TODAY’s SPORTSTAT-October 11, 2018
This is the fifth year in the Milwaukee Brewers 50-year franchise history (one year in Seattle as the Pilots, 49 seasons in Milwaukee) that they have made the playoffs. The National League Championship Series (NLCS) versus the Los Angeles Dodgers is the eighth different playoff series the team has played in those 50 seasons: they played in one post-season series in 1981, two in 1982, one in 2008, two in 2011, and face the Dodgers in their second playoff series of 2018.
Here are several stats about the past history of the Brewers in the playoffs and some stats about Brewers players in the post-season.
- The Brewers have never won a Game 6 or a Game 7 in the playoffs in their history. They are 4-3 in Game Ones; 2-5 in Game Twos; 4-3 in Game Threes; 4-2 in Game Fours; 3-2 in Game Fives; 0-2 in Game Sixes; and 0-1 in Game Sevens.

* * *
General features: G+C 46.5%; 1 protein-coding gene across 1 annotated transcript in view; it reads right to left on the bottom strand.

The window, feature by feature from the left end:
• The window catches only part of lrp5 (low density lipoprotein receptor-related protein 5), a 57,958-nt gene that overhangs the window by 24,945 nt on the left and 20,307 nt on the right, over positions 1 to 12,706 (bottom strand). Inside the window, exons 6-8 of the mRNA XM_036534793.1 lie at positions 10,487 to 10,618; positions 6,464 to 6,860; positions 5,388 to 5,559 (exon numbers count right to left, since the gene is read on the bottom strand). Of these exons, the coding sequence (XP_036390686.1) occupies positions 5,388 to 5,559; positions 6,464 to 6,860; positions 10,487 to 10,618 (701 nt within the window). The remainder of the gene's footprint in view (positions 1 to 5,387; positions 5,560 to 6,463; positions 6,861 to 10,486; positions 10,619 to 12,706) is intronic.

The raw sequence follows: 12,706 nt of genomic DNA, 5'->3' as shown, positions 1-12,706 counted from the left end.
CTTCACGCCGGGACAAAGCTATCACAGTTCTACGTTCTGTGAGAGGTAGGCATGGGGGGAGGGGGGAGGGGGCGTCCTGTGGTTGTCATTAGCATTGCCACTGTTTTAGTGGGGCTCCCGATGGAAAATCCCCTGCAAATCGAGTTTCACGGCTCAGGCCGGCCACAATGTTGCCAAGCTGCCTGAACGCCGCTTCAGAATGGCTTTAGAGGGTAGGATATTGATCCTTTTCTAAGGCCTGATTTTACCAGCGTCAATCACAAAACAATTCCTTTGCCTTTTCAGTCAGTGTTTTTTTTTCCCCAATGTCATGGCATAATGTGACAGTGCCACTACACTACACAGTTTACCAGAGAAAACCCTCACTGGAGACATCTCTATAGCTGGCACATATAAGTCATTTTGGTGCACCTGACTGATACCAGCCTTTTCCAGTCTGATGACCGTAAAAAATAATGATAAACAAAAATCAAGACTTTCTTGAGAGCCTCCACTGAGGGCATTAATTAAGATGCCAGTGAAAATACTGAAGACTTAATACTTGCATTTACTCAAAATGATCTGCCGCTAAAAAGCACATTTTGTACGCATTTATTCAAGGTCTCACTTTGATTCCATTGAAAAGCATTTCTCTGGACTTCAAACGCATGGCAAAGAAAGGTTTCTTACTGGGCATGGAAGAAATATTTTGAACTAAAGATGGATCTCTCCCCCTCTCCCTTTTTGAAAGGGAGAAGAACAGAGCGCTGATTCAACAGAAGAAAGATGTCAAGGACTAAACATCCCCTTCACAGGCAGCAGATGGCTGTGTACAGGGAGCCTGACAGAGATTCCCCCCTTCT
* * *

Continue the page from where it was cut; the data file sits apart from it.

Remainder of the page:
- The team has a playoff record of 17-18 (through the 2018 Colorado series). They are 12-6 (.667 winning percentage) at home and 5-12 (.294) in road playoff contests.
- The Brewers are 6-8 after a loss in the playoffs… 7-7 after a win.
- If the Brewers have lost two straight games in a playoff series, they are 6-0 in the next game after a two-game playoff losing streak. If they have won two straight in a playoff series, the Brew Crew is 2-3 in the next game.
- Milwaukee is 5-2 in their first home game of a playoff series.
- The Brewers have won three playoff series in their history (1982, 2011 and 2018) and have lost four series (1981, 1982, 2008 and 2011).
- Ryan Braun holds the Brewers team record for most career post-season hits with 27. He is followed by Robin Yount (22), Paul Molitor (22), Charlie Moore (17), Cecil Cooper (15) and Jerry Hairston (15). How many of you had Hairston on this list?
- Prince Fielder has the most career HRs in the post-season for Milwaukee with four. Molitor and Ted Simmons follow with three each, and Braun, Corey Hart, Ben Oglivie, Gorman Thomas and Rickie Weeks (two each) are the only other Brewers players to have two or more career post-season home runs for the club.
- Cooper tops the list with 13 career post-season RBI for the Brewers. The only other Brewer with 10 or more is Braun with 12.